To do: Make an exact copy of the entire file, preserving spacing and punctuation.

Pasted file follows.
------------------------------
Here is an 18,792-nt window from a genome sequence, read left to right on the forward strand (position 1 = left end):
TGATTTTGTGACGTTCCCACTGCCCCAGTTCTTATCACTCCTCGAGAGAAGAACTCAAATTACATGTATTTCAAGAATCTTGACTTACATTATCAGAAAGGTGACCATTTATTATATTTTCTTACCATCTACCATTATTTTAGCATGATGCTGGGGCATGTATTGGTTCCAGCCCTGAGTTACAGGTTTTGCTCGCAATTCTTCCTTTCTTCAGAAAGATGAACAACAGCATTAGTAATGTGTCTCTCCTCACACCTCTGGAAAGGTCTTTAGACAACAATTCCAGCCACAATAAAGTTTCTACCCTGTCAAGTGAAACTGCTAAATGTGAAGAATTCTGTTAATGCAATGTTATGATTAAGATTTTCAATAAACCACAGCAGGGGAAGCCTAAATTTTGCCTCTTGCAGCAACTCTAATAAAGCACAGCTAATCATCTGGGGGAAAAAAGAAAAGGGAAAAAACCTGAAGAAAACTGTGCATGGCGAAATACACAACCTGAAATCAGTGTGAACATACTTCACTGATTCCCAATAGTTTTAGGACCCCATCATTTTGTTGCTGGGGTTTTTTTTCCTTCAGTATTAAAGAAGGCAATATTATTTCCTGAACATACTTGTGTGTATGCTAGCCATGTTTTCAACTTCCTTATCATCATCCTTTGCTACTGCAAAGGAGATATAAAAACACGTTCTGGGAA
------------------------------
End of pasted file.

Here is an 18,792-nt window from a genome sequence, read left to right on the forward strand (position 1 = left end):
TGATTTTGTGACGTTCCCACTGCCCCAGTTCTTATCACTCCTCGAGAGAAGAACTCAAATTACATGTATTTCAAGAATCTTGACTTACATTATCAGAAAGGTGACCATTTATTATATTTTCTTACCATCTACCATTATTTTAGCATGATGCTGGGGCATGTATTGGTTCCAGCCCTGAGTTACAGGTTTTGCTCGCAATTCTTCCTTTCTTCAGAAAGATGAACAACAGCATTAGTAATGTGTCTCTCCTCACACCTCTGGAAAGGTCTTTAGACAACAATTCCAGCCACAATAAAGTTTCTACCCTGTCAAGTGAAACTGCTAAATGTGAAGAATTCTGTTAATGCAATGTTATGATTAAGATTTTCAATAAACCACAGCAGGGGAAGCCTAAATTTTGCCTCTTGCAGCAACTCTAATAAAGCACAGCTAATCATCTGGGGGAAAAAAGAAAAGGGAAAAAACCTGAAGAAAACTGTGCATGGCGAAATACACAACCTGAAATCAGTGTGAACATACTTCACTGATTCCCAATAGTTTTAGGACCCCATCATTTTGTTGCTGGGGTTTTTTTTCCTTCAGTATTAAAGAAGGCAATATTATTTCCTGAACATACTTGTGTGTATGCTAGCCATGTTTTCAACTTCCTTATCATCATCCTTTGCTACTGCAAAGGAGATATAAAAACACGTTCTGGGAA